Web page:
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1N. M. Rahman, 2N. Maskell, 3C. W. H. Davies, 4A. West, 5R. Teoh, 5A. Arnold, 6D. Peckham, 7N. Ali, 8A. Bentley, 9C. I. Mackinlay, 10W. J. Kinnear, 1J. M. Wrightson, 1H. E. Davies, 11R. F. Miller, 12Y. C. G. Lee, 1E. L. Hedley, 1N. Crosthwaite, 13L. Choo, 13J. Darbyshire, 1F. V. Gleeson, 13A. J. Nunn, 1R. J. O. Davies. 1Oxford Centre for Respiratory Medicine, Oxford, UK, 2Southmead Hospital, Bristol, UK, 3Royal Berkshire Hospital, Reading, UK, 4Medway Maritime Hospital, Gillingham, UK, 5Castle Hill Hospital, Cottingham, UK, 6St James Hospital, Leeds, UK, 7Kingsmill Hospital, Mansfield, UK, 8Wythenshawe Hospital, Manchester, UK, 9Great Western Hospital, Swindon, UK, 10Queen’s Medical Centre, Nottingham, UK, 11University College London, London, UK, 12University of Western Australia, Perth, Australia, 13MRC Clinical Trials Unit, London, UK

Background Pleural infection affects >65 000 patients per annum (UK + USA). 35% of these patients die or require surgery. Previous evidence suggests no benefit from intrapleural fibrinolytic agents although this is still debated. Direct plasminogen activators (tissue plasminogen activator (tPA)) and DNase to disrupt pleural biofilms and decrease pus viscosity may improve outcomes alone or in combination, but have not been tested in randomised trials.

Methods The Second Multicentre Intrapleural Sepsis (MIST2) trial is a double-blind, placebo-controlled 2×2 factorial trial of intrapleural tPA and DNase. 210 patients with microbiology-positive pleural fluid, or pH <7.2 or purulent pleural fluid in the correct clinical context, from 11 centres were randomised to: double-matched placebo, active tPA plus active DNase, active tPA plus placebo DNase, or placebo tPA plus active DNase for 3 days (tPA 10 mg bd, DNase 5 mg bd). The primary outcome was change in chest radiograph effusion opacity from day 1 to day 7 postrandomisation. Group unblinded data only are presented here.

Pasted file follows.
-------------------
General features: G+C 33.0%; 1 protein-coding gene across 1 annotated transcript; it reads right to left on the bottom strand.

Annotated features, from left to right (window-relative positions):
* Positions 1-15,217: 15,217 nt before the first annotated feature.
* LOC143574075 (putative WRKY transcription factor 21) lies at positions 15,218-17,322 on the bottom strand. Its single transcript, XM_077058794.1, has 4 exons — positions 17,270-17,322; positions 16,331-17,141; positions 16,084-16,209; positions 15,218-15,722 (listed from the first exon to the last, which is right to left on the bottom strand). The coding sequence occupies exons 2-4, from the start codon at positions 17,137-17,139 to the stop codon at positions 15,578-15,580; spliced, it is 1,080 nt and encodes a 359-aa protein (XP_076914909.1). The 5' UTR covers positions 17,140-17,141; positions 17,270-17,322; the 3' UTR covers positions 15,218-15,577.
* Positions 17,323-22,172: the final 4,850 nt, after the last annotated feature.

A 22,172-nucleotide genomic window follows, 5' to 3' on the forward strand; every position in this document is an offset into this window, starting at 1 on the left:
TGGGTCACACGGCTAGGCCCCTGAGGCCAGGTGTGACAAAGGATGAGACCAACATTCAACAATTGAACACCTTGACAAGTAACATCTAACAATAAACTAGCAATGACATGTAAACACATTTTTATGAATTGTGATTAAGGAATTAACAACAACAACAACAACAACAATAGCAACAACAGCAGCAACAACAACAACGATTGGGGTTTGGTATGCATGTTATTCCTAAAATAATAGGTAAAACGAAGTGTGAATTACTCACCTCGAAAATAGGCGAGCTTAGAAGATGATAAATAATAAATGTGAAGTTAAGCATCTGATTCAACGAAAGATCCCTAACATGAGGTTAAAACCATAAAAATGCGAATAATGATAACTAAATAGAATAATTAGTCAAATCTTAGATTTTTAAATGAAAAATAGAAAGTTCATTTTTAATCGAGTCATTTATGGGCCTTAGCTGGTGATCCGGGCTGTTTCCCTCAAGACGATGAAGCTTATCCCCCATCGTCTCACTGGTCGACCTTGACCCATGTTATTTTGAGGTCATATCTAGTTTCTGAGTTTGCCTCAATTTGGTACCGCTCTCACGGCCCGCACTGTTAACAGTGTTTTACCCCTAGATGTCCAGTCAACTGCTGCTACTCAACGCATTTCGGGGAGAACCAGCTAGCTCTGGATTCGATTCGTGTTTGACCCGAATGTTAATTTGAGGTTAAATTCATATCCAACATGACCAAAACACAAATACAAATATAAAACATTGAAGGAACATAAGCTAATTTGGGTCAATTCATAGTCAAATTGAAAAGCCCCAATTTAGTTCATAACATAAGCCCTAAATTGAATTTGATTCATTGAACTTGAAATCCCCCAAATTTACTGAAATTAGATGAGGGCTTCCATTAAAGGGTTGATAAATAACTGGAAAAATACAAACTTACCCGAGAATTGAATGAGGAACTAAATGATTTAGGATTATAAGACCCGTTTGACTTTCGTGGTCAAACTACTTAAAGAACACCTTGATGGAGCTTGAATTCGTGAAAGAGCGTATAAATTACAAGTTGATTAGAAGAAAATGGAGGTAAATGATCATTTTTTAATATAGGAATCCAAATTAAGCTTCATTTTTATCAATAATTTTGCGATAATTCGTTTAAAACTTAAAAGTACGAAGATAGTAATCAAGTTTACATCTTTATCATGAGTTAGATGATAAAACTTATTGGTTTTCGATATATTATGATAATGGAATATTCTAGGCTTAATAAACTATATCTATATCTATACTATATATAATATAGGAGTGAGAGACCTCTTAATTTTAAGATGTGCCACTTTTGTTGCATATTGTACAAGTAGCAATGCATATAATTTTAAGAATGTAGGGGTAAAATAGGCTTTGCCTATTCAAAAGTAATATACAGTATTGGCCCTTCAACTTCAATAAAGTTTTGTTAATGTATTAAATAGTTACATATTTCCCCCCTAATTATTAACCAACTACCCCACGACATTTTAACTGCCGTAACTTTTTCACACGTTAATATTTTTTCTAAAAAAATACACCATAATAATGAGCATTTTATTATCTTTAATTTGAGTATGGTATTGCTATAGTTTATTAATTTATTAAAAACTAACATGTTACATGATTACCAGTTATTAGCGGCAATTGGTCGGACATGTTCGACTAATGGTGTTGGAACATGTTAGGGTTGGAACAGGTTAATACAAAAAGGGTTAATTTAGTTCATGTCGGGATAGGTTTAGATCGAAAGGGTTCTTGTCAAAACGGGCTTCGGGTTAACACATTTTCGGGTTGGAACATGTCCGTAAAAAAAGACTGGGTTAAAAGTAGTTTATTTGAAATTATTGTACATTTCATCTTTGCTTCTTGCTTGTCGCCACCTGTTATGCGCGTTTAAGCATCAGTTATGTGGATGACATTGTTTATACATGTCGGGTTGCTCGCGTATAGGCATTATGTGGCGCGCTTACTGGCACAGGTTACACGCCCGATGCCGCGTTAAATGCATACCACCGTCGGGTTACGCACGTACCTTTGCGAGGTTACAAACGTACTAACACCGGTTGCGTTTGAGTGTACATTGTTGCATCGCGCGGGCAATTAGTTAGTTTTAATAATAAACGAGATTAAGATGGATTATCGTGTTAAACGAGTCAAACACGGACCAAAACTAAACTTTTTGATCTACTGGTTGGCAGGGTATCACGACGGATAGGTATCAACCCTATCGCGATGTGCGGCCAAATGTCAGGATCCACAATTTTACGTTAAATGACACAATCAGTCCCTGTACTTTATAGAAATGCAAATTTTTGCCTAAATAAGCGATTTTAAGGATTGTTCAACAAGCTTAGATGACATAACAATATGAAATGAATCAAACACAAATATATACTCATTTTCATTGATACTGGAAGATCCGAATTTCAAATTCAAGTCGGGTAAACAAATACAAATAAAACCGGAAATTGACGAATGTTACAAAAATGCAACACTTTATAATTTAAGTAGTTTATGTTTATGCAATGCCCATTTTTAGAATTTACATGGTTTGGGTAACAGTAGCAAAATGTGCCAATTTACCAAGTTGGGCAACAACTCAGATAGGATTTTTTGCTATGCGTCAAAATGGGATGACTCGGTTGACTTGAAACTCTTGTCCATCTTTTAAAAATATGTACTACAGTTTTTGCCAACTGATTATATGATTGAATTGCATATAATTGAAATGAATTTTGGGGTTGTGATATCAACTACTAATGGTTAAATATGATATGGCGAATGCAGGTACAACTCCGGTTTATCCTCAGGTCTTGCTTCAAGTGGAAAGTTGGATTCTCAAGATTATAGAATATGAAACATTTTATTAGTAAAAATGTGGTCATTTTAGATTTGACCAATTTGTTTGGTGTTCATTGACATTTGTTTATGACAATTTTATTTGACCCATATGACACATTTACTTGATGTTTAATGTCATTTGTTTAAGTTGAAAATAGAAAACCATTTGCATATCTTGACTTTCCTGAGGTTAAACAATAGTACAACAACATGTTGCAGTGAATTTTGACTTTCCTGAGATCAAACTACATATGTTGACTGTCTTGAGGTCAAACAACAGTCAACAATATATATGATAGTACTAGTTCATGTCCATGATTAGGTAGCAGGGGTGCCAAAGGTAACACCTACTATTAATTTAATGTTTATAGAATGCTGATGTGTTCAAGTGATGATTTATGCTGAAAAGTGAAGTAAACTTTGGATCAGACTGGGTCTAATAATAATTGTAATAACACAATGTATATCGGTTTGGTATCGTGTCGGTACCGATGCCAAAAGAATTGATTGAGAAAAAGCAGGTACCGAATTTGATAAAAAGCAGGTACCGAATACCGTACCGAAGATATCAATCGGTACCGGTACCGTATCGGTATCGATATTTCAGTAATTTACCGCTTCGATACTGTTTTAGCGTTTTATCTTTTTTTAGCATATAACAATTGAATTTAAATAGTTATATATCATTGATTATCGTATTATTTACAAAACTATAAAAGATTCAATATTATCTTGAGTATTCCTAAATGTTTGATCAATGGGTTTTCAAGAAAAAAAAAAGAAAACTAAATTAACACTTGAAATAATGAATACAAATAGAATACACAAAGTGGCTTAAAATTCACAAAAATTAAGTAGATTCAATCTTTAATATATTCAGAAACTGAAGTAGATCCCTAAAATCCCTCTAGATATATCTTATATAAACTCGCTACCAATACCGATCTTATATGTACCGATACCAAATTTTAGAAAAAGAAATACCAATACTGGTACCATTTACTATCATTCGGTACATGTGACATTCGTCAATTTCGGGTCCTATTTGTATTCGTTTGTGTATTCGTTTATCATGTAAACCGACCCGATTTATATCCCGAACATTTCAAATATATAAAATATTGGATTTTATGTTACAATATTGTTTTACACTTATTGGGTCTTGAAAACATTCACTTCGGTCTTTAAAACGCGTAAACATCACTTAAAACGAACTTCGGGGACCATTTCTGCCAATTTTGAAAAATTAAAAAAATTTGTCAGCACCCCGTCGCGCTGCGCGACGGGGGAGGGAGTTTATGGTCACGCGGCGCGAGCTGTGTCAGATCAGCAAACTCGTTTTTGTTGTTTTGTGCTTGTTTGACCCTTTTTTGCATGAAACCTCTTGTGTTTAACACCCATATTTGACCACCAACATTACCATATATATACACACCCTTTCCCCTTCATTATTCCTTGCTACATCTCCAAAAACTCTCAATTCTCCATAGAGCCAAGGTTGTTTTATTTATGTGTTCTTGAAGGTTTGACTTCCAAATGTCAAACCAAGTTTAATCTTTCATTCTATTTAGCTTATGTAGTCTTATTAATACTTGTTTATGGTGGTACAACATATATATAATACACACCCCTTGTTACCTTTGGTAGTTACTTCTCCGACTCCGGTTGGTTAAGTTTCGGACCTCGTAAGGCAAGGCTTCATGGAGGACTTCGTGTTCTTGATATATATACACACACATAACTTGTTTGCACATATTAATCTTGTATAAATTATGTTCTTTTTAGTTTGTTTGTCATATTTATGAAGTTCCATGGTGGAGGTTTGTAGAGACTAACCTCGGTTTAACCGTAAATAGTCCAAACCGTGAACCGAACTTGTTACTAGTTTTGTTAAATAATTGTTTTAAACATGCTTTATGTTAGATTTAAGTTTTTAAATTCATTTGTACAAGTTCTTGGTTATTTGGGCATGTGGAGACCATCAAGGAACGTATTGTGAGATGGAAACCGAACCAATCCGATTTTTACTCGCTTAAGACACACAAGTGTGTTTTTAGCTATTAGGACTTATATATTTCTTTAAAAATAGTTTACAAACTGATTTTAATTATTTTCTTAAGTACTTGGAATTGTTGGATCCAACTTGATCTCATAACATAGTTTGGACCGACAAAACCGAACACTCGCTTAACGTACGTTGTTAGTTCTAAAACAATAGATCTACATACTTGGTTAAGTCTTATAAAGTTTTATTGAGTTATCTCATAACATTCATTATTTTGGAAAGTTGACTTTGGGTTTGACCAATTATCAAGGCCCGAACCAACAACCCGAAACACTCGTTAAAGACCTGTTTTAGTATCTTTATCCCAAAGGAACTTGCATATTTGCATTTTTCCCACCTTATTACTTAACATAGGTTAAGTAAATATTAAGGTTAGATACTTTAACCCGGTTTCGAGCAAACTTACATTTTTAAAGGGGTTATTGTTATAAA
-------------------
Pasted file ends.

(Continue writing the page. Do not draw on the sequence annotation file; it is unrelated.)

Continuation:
Results Participants were 58.8 (SD 17.8) years, 60% male; 173/199 (87%) had community-acquired infection. Baseline characteristics were balanced across the treatment arms. Combination tPA/DNase was significantly superior to the other interventions. There was no evidence of improved drainage with tPA or DNase alone (absolute reduction in size of effusion as a percentage of hemithorax, tPA/DNase 29.7% SD 23.1; placebo/placebo 17.1% SD 24.1; tPA/placebo 15.1% SD 17.4; DNase/placebo 17.1% SD 19.6; test for interaction p = 0.002, 95% CI 5.0% to 22.9%). The proportion of patients dying or requiring surgery for their infection was higher in the DNase/placebo group and similar in all other groups (number of deaths or surgery, tPA/DNase 9/52 (17.3%); placebo/placebo 7/55 (12.7%); tPA/placebo 8/52 (15.4%), DNase/placebo 23/51 (45.1%), χ2 3 df = 20.3, p = 0.0001). The occurrence of serious haemorrhage was not different between the groups (4 cases overall).

Conclusion Combination intrapleural tPA/DNase substantially improves pleural fluid drainage in pleural infection. DNase or tPA alone are ineffective and DNase alone appears to be associated with an increased frequency of surgery/death. The frequency of haemorrhage is not increased by these treatments.

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